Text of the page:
WASHINGTON, D.C. – Bipartisan legislation championed by U.S. Senator Amy Klobuchar today passed the U.S. Senate today. The Violence Against Women Act was reauthorized by a vote of 68 to 31 and would continue to help law enforcement combat domestic violence across the nation. The final bill included a provision similar to legislation introduced by Klobuchar and U.S. Senator Kay Bailey Hutchison (R-TX) to help law enforcement more effectively target high-tech predators. Klobuchar also introduced an amendment today to help reduce the backlog of rape kits that need testing. The measure received 57 votes, just under the 60 votes needed to be included as part of the larger VAWA reauthorization bill.

“The only difference between a person who beats someone up in a dark alley and a person who beats someone up in their own living room is a closed door. Violence is violence, regardless of where it takes place,” Klobuchar said. “I fought hard to pass this legislation, ensuring that law enforcement have the tools they need to prevent and prosecute domestic violence and victims receive the support they deserve to get back on their feet.”

The Violence Against Women reauthorization contains many of the provisions that make important changes to the current law, such as consolidating duplicative programs and streamlining others; providing greater flexibility for how communities utilize resources; and including new training requirements for people providing legal assistance to victims.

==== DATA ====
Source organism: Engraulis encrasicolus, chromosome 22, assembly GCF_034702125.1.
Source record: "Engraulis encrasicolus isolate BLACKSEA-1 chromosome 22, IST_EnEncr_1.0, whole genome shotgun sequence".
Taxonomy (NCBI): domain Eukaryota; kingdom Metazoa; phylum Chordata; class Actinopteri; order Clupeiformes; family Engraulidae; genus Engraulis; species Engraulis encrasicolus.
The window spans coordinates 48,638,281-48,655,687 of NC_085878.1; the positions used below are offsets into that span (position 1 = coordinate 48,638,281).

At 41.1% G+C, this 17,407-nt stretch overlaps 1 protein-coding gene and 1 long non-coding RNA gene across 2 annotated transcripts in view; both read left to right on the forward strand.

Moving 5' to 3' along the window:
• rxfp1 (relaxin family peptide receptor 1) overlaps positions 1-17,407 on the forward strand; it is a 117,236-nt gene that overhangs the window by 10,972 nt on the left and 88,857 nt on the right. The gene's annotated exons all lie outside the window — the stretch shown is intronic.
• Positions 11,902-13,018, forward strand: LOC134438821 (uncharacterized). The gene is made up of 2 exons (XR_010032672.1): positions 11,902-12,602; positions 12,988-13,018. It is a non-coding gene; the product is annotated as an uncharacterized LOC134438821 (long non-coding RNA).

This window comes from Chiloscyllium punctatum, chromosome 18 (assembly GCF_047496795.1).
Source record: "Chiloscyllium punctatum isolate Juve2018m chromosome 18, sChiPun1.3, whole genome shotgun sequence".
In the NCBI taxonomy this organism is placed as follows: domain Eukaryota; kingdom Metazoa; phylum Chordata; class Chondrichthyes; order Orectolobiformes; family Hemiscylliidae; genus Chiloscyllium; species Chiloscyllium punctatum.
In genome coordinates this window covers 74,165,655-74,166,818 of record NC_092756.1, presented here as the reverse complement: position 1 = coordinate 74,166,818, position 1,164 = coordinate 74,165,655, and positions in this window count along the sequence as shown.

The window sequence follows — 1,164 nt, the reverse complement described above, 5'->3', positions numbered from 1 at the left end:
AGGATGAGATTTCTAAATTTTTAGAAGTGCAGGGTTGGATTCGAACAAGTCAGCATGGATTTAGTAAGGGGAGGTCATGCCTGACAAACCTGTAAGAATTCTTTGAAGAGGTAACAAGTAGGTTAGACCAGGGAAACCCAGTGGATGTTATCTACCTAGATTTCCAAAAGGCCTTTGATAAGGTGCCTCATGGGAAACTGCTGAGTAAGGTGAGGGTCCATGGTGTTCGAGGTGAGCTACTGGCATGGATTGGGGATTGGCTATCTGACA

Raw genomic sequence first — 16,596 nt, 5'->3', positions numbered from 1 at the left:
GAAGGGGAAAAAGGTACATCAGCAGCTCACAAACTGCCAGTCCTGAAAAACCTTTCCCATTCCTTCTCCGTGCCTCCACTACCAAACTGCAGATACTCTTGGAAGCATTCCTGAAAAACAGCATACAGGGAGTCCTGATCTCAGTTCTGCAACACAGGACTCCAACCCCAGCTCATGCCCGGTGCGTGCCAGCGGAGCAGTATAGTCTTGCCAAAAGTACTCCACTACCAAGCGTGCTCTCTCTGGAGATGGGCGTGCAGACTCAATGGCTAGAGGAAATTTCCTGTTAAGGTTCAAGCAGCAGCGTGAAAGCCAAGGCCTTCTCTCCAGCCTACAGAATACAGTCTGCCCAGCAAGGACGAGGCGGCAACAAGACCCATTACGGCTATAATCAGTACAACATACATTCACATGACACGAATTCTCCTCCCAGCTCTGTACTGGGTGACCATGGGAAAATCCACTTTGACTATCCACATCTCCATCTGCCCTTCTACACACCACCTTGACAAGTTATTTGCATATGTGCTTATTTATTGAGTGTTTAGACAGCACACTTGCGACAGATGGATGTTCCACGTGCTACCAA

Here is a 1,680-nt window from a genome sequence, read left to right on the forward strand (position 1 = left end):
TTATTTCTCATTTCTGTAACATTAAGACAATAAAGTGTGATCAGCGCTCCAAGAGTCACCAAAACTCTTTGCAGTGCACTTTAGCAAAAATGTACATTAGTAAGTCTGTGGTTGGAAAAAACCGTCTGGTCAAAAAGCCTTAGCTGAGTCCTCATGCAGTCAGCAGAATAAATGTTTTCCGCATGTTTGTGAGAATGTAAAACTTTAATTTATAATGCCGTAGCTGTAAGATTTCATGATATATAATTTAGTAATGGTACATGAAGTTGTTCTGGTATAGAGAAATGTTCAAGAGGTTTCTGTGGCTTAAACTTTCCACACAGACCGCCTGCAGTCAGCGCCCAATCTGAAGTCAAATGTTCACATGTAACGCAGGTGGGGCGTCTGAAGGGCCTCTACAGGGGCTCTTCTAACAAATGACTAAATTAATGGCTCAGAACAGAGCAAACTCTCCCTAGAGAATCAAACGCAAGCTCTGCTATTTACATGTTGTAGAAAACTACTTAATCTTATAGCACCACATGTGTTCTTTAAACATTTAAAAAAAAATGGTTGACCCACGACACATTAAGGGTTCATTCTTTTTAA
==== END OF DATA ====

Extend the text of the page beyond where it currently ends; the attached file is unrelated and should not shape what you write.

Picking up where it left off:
The legislation also includes a provision similar to bipartisan legislation Klobuchar and Senator Kay Bailey Hutchison (R-TX) introduced earlier this year, called theStalkers Act. Their bill would strengthen and update federal anti-stalking laws to better address the new technology predators are using to harass their victims. Current federal anti-stalking laws are outdated and may not effectively cover all acts of electronic surveillance and other means of stalking, including spyware, bugging, video surveillance, and other new technology used by modern-day stalkers. Klobuchar’s and Hutchison’s provision empowers law enforcement to prosecute any act of stalking that would “reasonably be expected” to cause a person serious emotional distress.  ESPN reporter Erin Andrews, a victim of cyberstalking, has previously joined Klobuchar to call for stronger federal anti-stalking laws.

Klobuchar’s amendment that she offered today would have reauthorized the Debbie Smith DNA Backlog Grant Program through 2017. The program has been effective in reducing rape kit backlogs and would help law enforcement better collect and use evidence in sexual assault cases, and help all levels of the criminal justice system work together to ensure that rape kits are tested. While the amendment wasn’t included in the final VAWA reauthorization bill, it was endorsed by the National Task Force to End Sexual and Domestic Violence which represents over 1,000 organizations across the nation.

Klobuchar also recently led the effort to pass bipartisan legislation, signed into law last year, supporting survivors of sexual assault in the military. The bill ensures long-term preservation of sexual assault victims’ records, which can help veterans seek medical and disability assistance. Klobuchar led the successful effort to gather all 17 women senators as cosponsors of the bill before it became law.